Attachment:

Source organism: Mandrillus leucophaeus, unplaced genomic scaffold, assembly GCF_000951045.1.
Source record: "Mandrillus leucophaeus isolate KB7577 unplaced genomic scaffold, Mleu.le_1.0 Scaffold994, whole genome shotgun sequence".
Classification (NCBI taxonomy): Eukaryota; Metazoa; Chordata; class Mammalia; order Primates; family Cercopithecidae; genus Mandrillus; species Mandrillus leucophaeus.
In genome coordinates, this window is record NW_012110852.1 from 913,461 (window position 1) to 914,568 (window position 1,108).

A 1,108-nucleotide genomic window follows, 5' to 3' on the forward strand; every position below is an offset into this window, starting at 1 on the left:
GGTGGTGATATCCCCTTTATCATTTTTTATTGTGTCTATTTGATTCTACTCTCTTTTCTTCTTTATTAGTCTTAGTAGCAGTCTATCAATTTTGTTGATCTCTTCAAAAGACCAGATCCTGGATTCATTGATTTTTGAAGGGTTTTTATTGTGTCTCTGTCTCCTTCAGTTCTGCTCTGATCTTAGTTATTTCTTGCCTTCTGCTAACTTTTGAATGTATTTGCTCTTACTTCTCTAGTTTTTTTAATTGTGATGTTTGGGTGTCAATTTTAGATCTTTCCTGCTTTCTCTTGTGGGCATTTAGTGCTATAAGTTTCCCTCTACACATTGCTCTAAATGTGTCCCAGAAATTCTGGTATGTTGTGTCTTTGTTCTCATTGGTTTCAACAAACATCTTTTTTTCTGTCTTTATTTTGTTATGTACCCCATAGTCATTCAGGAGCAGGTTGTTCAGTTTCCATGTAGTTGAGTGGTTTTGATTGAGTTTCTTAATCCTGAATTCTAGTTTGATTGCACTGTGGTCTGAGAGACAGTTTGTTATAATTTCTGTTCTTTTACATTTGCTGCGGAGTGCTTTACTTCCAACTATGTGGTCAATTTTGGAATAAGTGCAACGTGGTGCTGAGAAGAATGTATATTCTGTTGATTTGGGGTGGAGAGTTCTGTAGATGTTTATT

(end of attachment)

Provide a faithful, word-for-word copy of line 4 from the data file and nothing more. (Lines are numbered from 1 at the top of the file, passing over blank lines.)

In genome coordinates, this window is record NW_012110852.1 from 913,461 (window position 1) to 914,568 (window position 1,108).